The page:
We've written extensively on this blog about asymmetrical anonymity when it comes to rape charges, and the news report below is a perfect example. A "he said-she said" rape claim where there isn't enough evidence to bring charges, but he is named and she's not. Wonderful. We don't know what happend, so let's destroy him and make sure her reputation is intact. Great. So now anytime -- even forty years from now -- that his friends or prospective employers want to check him out, they need only Google his name and they'll see this horrid accusation, and his life is pretty much destroyed. How many employers will take a chance hiring a potential rapist? Seriously? But her identity is guarded with all the tenacity that Clark Kent guards Superman's.
Please note that THIS is the sort of case the rape feminists insist was a rape. They will include this in their rape column. For us, although the teen male must be presumed innocent, we don't know enough to say if it was either a false rape claim or an actual rape to include in our stats. But that's the difference between us and the rape feminists -- we're honest, and they're not, to be perfectly blunt.
P.S. No charges were brought because there wasn't enough evidence about what happened. As I read the following, I nearly choked, but then kept reading and was OK: "South San Francisco police Sgt. Ken Hancock said the District Attorney's Office can still file charges, but it is up to his department to bring them a stronger case. He said officers will continue to investigate and look for witnesses. 'We want somebody to corroborate her side of the story . . . " And that's where I nearly choked until I kept reading: " — or his, for that matter,; Hancock said. 'So far we haven't found that.'" Why is it that the "or his, for that matter," seems like an afterthought? Maybe because it was?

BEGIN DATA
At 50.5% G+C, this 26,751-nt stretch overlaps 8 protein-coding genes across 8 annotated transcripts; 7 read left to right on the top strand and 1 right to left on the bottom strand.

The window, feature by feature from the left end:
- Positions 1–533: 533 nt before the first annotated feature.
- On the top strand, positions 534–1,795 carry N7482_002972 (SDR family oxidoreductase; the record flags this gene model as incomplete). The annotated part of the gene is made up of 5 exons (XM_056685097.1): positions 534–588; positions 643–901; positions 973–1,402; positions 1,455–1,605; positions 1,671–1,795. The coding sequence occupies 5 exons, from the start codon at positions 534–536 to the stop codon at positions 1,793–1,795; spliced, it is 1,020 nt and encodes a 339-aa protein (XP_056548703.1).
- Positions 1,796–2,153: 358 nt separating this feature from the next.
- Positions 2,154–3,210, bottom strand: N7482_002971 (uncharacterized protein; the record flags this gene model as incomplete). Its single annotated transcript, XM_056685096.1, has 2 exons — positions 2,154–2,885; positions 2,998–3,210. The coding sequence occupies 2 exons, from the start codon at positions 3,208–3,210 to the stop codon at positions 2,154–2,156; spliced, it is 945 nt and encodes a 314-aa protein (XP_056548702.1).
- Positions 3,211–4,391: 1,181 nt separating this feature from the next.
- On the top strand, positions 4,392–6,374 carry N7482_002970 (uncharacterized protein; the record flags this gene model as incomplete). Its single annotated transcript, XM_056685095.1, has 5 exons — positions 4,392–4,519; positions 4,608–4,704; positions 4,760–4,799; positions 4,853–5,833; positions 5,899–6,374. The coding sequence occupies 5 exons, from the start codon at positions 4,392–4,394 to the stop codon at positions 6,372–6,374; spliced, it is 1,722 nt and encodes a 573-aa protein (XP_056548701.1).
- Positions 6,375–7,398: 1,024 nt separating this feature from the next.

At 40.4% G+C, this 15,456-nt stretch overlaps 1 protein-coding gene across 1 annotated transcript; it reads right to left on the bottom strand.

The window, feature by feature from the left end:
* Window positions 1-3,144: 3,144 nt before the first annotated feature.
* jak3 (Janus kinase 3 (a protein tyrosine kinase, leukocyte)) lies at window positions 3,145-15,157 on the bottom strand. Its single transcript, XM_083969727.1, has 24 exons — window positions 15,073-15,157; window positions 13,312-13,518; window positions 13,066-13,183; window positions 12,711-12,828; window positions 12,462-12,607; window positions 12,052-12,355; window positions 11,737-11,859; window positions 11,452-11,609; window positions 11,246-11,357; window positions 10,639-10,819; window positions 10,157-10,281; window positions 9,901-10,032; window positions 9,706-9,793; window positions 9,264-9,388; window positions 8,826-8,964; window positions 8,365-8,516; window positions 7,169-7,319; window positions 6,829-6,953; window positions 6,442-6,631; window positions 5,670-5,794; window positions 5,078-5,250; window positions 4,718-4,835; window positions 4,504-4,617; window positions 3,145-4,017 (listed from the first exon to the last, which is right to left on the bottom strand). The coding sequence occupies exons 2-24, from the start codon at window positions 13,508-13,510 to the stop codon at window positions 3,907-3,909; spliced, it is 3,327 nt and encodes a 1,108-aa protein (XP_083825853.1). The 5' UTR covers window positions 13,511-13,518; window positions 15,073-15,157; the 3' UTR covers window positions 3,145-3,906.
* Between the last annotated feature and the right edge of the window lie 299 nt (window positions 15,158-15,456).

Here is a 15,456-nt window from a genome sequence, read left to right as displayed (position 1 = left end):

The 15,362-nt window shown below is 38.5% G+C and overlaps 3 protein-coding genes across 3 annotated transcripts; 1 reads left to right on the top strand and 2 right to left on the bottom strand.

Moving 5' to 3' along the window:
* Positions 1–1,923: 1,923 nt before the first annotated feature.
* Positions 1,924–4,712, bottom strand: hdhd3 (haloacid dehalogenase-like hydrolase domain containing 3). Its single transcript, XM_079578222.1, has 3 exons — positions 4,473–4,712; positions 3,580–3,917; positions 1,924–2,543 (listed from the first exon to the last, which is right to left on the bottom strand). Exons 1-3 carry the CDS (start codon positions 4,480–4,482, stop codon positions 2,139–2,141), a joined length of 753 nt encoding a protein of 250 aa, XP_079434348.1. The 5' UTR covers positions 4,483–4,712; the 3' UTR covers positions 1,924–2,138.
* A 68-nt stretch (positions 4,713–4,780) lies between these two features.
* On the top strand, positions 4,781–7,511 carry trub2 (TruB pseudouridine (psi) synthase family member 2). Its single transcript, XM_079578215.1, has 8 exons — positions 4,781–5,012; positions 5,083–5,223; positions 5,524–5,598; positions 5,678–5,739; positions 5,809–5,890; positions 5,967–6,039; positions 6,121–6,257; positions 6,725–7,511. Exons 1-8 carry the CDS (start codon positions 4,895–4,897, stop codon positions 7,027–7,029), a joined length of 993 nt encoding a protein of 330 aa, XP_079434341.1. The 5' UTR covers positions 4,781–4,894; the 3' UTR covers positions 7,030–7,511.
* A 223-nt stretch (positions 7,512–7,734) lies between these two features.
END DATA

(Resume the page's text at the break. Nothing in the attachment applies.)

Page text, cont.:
HERE IS THE NEWS STORY:
DA: No charges for South San Francisco rape suspect
REDWOOD CITY — A transient accused of raping a woman in a South San Francisco motel bathroom was released from jail Thursday after prosecutors decided not to file charges against him due to a lack of evidence.
Because 18-year-old Jonathan Galvan claimed the sex was consensual and the 25-year-old South San Francisco woman who made the allegations said she was raped, prosecutors needed more corroboration before taking the case to a jury, said Assistant District Attorney Karen Guidotti.
"There is a shortage of compelling evidence in this case," she added.
South San Francisco police said Galvan pulled the woman, whom he has known for several years, into a bathroom in Christy's Motel at 309 Airport Blvd. on Nov. 15 and attacked her. Galvan had apparently run into the woman a few days before at a grocery store, and she had invited him to visit her at the motel, police said.
Galvan was arrested Nov. 16 on suspicion of rape, sodomy, oral copulation, terrorist threats, false imprisonment and assault with intent to commit rape. But without witnesses and because some of the statements made by Galvan and the woman conflicted with the evidence, it was clear the case could not be proven beyond a reasonable doubt, Guidotti said.
South San Francisco police Sgt. Ken Hancock said the District Attorney's Office can still file charges, but it is up to his department to bring them a stronger case. He said officers will continue to investigate and look for witnesses.
"We want somebody to corroborate her side of the story — or his, for that matter," Hancock said. "So far we haven't found that."
Anyone with information about the case is asked to call the South San Francisco police at 650-877-8910.